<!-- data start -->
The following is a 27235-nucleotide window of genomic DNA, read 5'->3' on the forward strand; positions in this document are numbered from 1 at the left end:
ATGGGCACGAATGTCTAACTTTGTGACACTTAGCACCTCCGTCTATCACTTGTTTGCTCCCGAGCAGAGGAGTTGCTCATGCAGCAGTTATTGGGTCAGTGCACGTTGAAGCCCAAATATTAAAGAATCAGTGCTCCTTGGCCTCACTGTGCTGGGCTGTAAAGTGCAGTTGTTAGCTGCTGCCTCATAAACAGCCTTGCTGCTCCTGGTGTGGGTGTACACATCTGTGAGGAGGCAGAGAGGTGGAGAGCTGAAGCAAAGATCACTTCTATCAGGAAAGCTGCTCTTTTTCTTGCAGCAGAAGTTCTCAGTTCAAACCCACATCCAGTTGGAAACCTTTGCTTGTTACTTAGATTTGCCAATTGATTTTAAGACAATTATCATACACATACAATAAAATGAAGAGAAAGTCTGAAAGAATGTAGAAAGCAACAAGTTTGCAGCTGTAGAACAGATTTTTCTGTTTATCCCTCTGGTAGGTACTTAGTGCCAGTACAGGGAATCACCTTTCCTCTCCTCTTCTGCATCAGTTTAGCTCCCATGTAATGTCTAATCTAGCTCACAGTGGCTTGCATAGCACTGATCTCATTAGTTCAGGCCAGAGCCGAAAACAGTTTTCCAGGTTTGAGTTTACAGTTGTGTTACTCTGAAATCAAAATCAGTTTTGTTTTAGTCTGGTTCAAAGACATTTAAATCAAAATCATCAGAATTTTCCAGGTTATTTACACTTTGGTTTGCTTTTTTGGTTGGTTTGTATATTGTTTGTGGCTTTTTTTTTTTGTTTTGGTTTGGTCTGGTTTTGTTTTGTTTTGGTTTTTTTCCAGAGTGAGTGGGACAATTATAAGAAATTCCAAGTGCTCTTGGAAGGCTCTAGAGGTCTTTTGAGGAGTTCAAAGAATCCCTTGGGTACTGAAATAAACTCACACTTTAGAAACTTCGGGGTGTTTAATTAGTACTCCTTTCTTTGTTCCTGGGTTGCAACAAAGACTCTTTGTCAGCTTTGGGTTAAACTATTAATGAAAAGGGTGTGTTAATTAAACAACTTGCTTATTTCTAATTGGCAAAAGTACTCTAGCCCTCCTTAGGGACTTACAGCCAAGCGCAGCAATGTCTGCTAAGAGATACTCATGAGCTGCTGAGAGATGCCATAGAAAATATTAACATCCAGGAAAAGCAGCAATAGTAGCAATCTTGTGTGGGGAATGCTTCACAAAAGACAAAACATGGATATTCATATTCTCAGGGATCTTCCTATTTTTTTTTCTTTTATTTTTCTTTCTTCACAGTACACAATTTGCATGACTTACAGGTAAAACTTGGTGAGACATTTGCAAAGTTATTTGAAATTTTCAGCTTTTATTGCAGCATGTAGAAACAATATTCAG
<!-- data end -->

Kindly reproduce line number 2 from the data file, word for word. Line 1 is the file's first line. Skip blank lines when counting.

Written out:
ATGGGCACGAATGTCTAACTTTGTGACACTTAGCACCTCCGTCTATCACTTGTTTGCTCCCGAGCAGAGGAGTTGCTCATGCAGCAGTTATTGGGTCAGTGCACGTTGAAGCCCAAATATTAAAGAATCAGTGCTCCTTGGCCTCACTGTGCTGGGCTGTAAAGTGCAGTTGTTAGCTGCTGCCTCATAAACAGCCTTGCTGCTCCTGGTGTGGGTGTACACATCTGTGAGGAGGCAGAGAGGTGGAGAGCTGAAGCAAAGATCACTTCTATCAGGAAAGCTGCTCTTTTTCTTGCAGCAGAAGTTCTCAGTTCAAACCCACATCCAGTTGGAAACCTTTGCTTGTTACTTAGATTTGCCAATTGATTTTAAGACAATTATCATACACATACAATAAAATGAAGAGAAAGTCTGAAAGAATGTAGAAAGCAACAAGTTTGCAGCTGTAGAACAGATTTTTCTGTTTATCCCTCTGGTAGGTACTTAGTGCCAGTACAGGGAATCACCTTTCCTCTCCTCTTCTGCATCAGTTTAGCTCCCATGTAATGTCTAATCTAGCTCACAGTGGCTTGCATAGCACTGATCTCATTAGTTCAGGCCAGAGCCGAAAACAGTTTTCCAGGTTTGAGTTTACAGTTGTGTTACTCTGAAATCAAAATCAGTTTTGTTTTAGTCTGGTTCAAAGACATTTAAATCAAAATCATCAGAATTTTCCAGGTTATTTACACTTTGGTTTGCTTTTTTGGTTGGTTTGTATATTGTTTGTGGCTTTTTTTTTTTGTTTTGGTTTGGTCTGGTTTTGTTTTGTTTTGGTTTTTTTCCAGAGTGAGTGGGACAATTATAAGAAATTCCAAGTGCTCTTGGAAGGCTCTAGAGGTCTTTTGAGGAGTTCAAAGAATCCCTTGGGTACTGAAATAAACTCACACTTTAGAAACTTCGGGGTGTTTAATTAGTACTCCTTTCTTTGTTCCTGGGTTGCAACAAAGACTCTTTGTCAGCTTTGGGTTAAACTATTAATGAAAAGGGTGTGTTAATTAAACAACTTGCTTATTTCTAATTGGCAAAAGTACTCTAGCCCTCCTTAGGGACTTACAGCCAAGCGCAGCAATGTCTGCTAAGAGATACTCATGAGCTGCTGAGAGATGCCATAGAAAATATTAACATCCAGGAAAAGCAGCAATAGTAGCAATCTTGTGTGGGGAATGCTTCACAAAAGACAAAACATGGATATTCATATTCTCAGGGATCTTCCTATTTTTTTTTCTTTTATTTTTCTTTCTTCACAGTACACAATTTGCATGACTTACAGGTAAAACTTGGTGAGACATTTGCAAAGTTATTTGAAATTTTCAGCTTTTATTGCAGCATGTAGAAACAATATTCAG